Oxford testified that he seized M.W.'s phone when he arrested her on November 20, 2018, and it is a common practice for Oxford to seize a suspect's cell phone at the time of arrest. Id. at 22-23. Cell phones contain digital evidence of sex trafficking offenses, such as advertisements, payments by customers, and contact information for customers. Id. at 24. Oxford knew that he needed a search warrant or M.W.'s consent to search her phone, and he asked her to sign a consent form at the police station. Id. at 26. M.W. consented to a search of her phone, and Oxford intended to have the contents of the phone downloaded the next day. Id. at 27-28. However, TPD was understaffed and did not have an officer available who could download cell phones, and Oxford conducted a limited search of text messages on the phone before returning it to M.W. Id. at 28-29. He took photographs of text messages between M.W. and defendant, and the messages related to prostitution and the encounter on November 20, 2018. Id. at 29. Oxford acknowledged that the phone could have contained evidence related to a prostitution offense committed by M.W., but he did not believe that she would be prosecuted based on evidence suggesting that she was a victim of human trafficking. Id. at 31. There could have been evidence that M.W. posted advertisements for prostitution using her phone, but Oxford believed that defendant's e-mail address was used in connection with the advertisements. Id. at 35. Oxford gave the phone back to M.W. because he did not want to alienate a cooperating witness, and he believes that she asked for her phone back. Id. at 39. Oxford testified that he did not direct M.W. to remove evidence from her phone. Id. at 42. The contents of M.W.'s phone were eventually downloaded and there was still a substantial amount of information on the phone, including evidence that defendant continued to harass M.W. after the November 20, 2018 arrest. Id.

         The magistrate judge entered a report and recommendation (Dkt. # 59) recommending that the Court deny defendant's motion to dismiss or for an adverse jury instruction based on spoliation of evidence. Defendant failed to show that M.W.'s cell phone actually contained any exculpatory evidence, and the magistrate judge determined that defendant must show that plaintiff acted in bad faith by failing to preserve evidence on the phone in order to establish a constitutional violation. Dkt. # 59, at 2-3. The magistrate judge did not “condone the government's failure to maintain the phone, ” but he also did not find that Oxford acted in bad faith by returning M.W.'s phone to her. Id. at 3-4. The magistrate judge recommends that the Court deny defendant's motion to dismiss for spoliation of evidence and his request for an adverse jury instruction.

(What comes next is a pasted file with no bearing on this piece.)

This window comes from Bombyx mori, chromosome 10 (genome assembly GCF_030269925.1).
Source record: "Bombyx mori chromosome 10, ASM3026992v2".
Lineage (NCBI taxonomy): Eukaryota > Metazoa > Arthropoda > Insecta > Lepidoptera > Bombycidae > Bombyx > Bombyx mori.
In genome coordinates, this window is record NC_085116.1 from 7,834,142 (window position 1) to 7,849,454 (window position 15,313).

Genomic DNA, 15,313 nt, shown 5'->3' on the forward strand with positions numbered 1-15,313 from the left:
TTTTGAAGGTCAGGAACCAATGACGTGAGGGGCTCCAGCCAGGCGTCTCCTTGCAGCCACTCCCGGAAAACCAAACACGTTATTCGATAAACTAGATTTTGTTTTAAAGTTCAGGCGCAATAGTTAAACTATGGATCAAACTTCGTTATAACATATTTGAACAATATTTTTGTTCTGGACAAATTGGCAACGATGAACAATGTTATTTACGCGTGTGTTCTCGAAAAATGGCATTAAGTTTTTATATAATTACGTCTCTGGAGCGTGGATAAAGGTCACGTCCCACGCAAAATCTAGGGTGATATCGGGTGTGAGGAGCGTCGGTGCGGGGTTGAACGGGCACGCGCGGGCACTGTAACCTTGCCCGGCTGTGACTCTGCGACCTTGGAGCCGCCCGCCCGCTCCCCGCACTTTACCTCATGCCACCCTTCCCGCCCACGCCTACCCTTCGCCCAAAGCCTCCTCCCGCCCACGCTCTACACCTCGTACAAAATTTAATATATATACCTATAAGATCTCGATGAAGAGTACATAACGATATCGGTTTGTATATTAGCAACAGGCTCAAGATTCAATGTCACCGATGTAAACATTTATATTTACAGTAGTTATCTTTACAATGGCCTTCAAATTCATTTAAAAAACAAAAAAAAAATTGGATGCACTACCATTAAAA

Defendant objects to the magistrate judge's report and recommendation and he argues that the magistrate judge unreasonably discounted the value of the exculpatory evidence that was likely to have been on M.W.'s cell phone. Dkt. # 69, at 3. He argues that he cannot obtain comparable evidence from other sources, and he claims that Oxford acted in bad faith by returning M.W.'s cell phone to her. Id. at 5-6. Plaintiff responds that defendant has failed to show that any exculpatory evidence actually existed and, even if some potentially exculpatory evidence was lost, Oxford did not act in bad faith. Dkt. # 72.

         Without consent of the parties, the Court may refer any pretrial matter dispositive of a claim to a magistrate judge for a report and recommendation. However, the parties may object to the magistrate judge's recommendation by filing a timely objection. Schrader v. Fred A. Ray, M.D., P.C., 296 F.3d 968, 975 (10th Cir. 2002); Vega v. Suthers, 195 F.3d 573, 579 (10th Cir. 1999). The Court “shall make a de novo determination of those portions of the report or specified proposed findings or recommendations to which objection is made.” 28 U.S.C. § 636(b)(1). The Court may accept, reject, or modify the report and recommendation of the magistrate judge in whole or in part. Fed.R.Civ.P. 72(b).

         Under California v. Trombetta, 467 U.S. 479 (1984), due process requires that police have a duty to preserve evidence in their possession “that might be expected to play a significant role in the suspect's defense.” Id. at 488. For the evidence to be material as a constitutional matter, the evidence must “possess an exculpatory value that was apparent before the evidence was destroyed” and “be of such a nature that the defendant would be unable to obtain comparable evidence by other reasonably available means.” Id. at 489. The holding of Trombetta has been extended to cases in which the “exculpatory value of the evidence is indeterminate and all that can be confirmed is that the evidence was ‘potentially useful' for the defense, '” and in such cases a defendant must show that the government acted in bad faith by failing to preserve evidence. United States v. Bohl, 25 F.3d 904, 910 (10th Cir. 1994) (citing Arizona v. Youngblood, 488 U.S. 51, 58 (1988)). The Tenth Circuit has identified five factors to consider to determine if the government acted in bad faith:

(1) whether the government had explicit notice that [the defendant[ believed the [evidence] was exculpatory; (2) whether the claim that the evidence is potentially exculpatory is conclusory, or instead “back up with objective, independent evidence giving the government reason to believe that further tests of the [destroyed evidence] might lead to exculpatory evidence”; (3) whether the government could control the disposition of the evidence once [the defendant] indicated that it might be exculpatory; (4) whether ...